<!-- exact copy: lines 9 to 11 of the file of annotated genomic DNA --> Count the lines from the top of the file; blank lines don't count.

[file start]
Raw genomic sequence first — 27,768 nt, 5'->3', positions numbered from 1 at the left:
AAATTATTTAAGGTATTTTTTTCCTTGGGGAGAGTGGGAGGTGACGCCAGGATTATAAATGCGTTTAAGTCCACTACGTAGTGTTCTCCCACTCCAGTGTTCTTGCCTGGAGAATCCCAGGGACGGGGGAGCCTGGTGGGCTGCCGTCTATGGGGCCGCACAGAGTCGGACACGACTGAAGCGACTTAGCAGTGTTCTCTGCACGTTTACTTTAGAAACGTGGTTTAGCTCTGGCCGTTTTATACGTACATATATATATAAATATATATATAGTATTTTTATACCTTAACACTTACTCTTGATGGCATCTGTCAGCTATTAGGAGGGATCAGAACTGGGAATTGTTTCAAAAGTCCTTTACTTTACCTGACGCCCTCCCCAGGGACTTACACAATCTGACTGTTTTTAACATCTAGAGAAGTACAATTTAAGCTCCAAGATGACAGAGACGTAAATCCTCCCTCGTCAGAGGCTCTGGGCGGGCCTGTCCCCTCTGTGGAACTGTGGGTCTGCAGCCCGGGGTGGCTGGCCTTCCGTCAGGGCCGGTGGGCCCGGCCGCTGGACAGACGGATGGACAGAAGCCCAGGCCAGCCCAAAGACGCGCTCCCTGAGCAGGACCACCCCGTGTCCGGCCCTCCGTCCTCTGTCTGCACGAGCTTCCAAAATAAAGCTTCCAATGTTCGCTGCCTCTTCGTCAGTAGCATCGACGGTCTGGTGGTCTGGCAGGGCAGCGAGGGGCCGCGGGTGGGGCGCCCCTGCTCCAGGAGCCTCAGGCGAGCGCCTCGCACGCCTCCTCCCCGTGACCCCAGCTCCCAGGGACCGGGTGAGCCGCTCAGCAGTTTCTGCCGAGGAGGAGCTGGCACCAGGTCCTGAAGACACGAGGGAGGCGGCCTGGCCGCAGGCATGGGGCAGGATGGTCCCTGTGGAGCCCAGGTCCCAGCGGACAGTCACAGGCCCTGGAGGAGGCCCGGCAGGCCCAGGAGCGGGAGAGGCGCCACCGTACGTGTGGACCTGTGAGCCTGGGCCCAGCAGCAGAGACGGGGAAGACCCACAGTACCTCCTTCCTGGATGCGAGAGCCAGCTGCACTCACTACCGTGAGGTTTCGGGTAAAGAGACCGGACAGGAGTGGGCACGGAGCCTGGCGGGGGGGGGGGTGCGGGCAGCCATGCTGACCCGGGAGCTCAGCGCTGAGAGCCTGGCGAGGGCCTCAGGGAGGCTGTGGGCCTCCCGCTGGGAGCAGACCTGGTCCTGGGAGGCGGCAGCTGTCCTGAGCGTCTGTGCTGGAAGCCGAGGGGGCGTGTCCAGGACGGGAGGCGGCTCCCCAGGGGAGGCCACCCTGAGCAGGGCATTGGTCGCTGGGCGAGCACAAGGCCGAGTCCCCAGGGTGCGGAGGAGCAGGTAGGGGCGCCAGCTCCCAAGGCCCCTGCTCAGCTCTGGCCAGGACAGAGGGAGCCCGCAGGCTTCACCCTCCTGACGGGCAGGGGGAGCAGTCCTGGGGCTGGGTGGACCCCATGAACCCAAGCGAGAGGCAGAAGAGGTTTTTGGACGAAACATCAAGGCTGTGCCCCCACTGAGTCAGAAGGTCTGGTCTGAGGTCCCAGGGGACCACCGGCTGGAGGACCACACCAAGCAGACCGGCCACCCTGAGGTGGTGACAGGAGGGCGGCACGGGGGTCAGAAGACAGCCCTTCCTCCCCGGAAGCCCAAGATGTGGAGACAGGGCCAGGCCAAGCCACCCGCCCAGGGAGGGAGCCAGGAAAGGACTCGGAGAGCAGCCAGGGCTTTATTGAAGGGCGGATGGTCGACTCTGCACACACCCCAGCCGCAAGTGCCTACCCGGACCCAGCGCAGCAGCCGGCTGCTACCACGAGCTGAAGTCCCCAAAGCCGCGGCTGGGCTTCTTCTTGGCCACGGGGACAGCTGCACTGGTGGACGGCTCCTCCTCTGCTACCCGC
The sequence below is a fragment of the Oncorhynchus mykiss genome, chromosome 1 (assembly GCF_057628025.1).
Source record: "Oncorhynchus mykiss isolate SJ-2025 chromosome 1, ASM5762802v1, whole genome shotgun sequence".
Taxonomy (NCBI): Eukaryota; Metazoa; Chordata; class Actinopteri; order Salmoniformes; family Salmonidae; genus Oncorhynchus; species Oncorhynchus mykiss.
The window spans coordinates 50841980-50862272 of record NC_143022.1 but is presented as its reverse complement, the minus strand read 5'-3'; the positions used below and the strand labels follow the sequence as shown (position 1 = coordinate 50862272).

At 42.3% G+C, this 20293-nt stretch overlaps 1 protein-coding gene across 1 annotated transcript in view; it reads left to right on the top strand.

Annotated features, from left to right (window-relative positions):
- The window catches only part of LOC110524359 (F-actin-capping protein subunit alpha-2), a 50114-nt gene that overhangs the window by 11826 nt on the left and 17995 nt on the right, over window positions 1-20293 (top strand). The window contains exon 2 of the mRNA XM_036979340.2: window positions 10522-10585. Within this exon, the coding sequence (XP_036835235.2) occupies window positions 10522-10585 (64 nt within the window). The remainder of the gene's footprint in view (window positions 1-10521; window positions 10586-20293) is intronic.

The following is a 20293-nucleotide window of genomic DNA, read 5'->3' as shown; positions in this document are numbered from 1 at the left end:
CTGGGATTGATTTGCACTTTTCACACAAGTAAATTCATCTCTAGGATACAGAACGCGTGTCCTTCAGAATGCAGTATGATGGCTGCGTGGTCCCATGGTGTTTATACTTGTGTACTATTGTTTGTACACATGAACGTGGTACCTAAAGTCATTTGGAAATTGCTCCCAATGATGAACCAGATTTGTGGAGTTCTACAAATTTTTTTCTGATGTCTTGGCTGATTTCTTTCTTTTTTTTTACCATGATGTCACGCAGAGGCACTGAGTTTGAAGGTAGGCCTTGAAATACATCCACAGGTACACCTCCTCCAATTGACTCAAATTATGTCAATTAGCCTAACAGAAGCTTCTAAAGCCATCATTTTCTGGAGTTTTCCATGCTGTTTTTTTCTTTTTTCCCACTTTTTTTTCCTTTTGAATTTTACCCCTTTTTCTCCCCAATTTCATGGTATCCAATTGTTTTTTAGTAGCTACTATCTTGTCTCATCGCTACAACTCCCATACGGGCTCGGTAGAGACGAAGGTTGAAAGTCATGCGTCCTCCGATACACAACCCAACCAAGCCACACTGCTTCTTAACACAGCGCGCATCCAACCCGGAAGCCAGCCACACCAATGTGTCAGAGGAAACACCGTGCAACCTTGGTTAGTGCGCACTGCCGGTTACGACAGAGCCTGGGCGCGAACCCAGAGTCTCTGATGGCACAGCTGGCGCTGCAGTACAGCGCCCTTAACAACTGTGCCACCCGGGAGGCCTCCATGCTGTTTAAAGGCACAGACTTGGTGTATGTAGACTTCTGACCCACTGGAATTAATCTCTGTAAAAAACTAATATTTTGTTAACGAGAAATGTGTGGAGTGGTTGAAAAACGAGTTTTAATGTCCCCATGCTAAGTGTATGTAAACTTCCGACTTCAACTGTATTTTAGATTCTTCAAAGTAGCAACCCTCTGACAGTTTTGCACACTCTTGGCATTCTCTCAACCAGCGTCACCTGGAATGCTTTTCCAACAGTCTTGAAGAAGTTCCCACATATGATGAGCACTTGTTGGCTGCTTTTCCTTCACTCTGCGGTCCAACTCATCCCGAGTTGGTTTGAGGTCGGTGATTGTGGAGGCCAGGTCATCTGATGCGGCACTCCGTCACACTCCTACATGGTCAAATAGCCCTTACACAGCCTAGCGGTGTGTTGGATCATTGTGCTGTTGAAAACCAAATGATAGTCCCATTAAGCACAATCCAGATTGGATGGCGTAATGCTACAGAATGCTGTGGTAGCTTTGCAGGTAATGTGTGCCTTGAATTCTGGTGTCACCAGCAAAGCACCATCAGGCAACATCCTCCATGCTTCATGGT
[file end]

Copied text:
- The window catches only part of LOC110524359 (F-actin-capping protein subunit alpha-2), a 50114-nt gene that overhangs the window by 11826 nt on the left and 17995 nt on the right, over window positions 1-20293 (top strand). The window contains exon 2 of the mRNA XM_036979340.2: window positions 10522-10585. Within this exon, the coding sequence (XP_036835235.2) occupies window positions 10522-10585 (64 nt within the window). The remainder of the gene's footprint in view (window positions 1-10521; window positions 10586-20293) is intronic.

The following is a 20293-nucleotide window of genomic DNA, read 5'->3' as shown; positions in this document are numbered from 1 at the left end:
CTGGGATTGATTTGCACTTTTCACACAAGTAAATTCATCTCTAGGATACAGAACGCGTGTCCTTCAGAATGCAGTATGATGGCTGCGTGGTCCCATGGTGTTTATACTTGTGTACTATTGTTTGTACACATGAACGTGGTACCTAAAGTCATTTGGAAATTGCTCCCAATGATGAACCAGATTTGTGGAGTTCTACAAATTTTTTTCTGATGTCTTGGCTGATTTCTTTCTTTTTTTTTACCATGATGTCACGCAGAGGCACTGAGTTTGAAGGTAGGCCTTGAAATACATCCACAGGTACACCTCCTCCAATTGACTCAAATTATGTCAATTAGCCTAACAGAAGCTTCTAAAGCCATCATTTTCTGGAGTTTTCCATGCTGTTTTTTTCTTTTTTCCCACTTTTTTTTCCTTTTGAATTTTACCCCTTTTTCTCCCCAATTTCATGGTATCCAATTGTTTTTTAGTAGCTACTATCTTGTCTCATCGCTACAACTCCCATACGGGCTCGGTAGAGACGAAGGTTGAAAGTCATGCGTCCTCCGATACACAACCCAACCAAGCCACACTGCTTCTTAACACAGCGCGCATCCAACCCGGAAGCCAGCCACACCAATGTGTCAGAGGAAACACCGTGCAACCTTGGTTAGTGCGCACTGCCGGTTACGACAGAGCCTGGGCGCGAACCCAGAGTCTCTGATGGCACAGCTGGCGCTGCAGTACAGCGCCCTTAACAACTGTGCCACCCGGGAGGCCTCCATGCTGTTTAAAGGCACAGACTTGGTGTATGTAGACTTCTGACCCACTGGAATTAATCTCTGTAAAAAACTAATATTTTGTTAACGAGAAATGTGTGGAGTGGTTGAAAAACGAGTTTTAATGTCCCCATGCTAAGTGTATGTAAACTTCCGACTTCAACTGTATTTTAGATTCTTCAAAGTAGCAACCCTCTGACAGTTTTGCACACTCTTGGCATTCTCTCAACCAGCGTCACCTGGAATGCTTTTCCAACAGTCTTGAAGAAGTTCCCACATATGATGAGCACTTGTTGGCTGCTTTTCCTTCACTCTGCGGTCCAACTCATCCCGAGTTGGTTTGAGGTCGGTGATTGTGGAGGCCAGGTCATCTGATGCGGCACTCCGTCACACTCCTACATGGTCAAATAGCCCTTACACAGCCTAGCGGTGTGTTGGATCATTGTGCTGTTGAAAACCAAATGATAGTCCCATTAAGCACAATCCAGATTGGATGGCGTAATGCTACAGAATGCTGTGGTAGCTTTGCAGGTAATGTGTGCCTTGAATTCTGGTGTCACCAGCAAAGCACCATCAGGCAACATCCTCCATGCTTCATGGT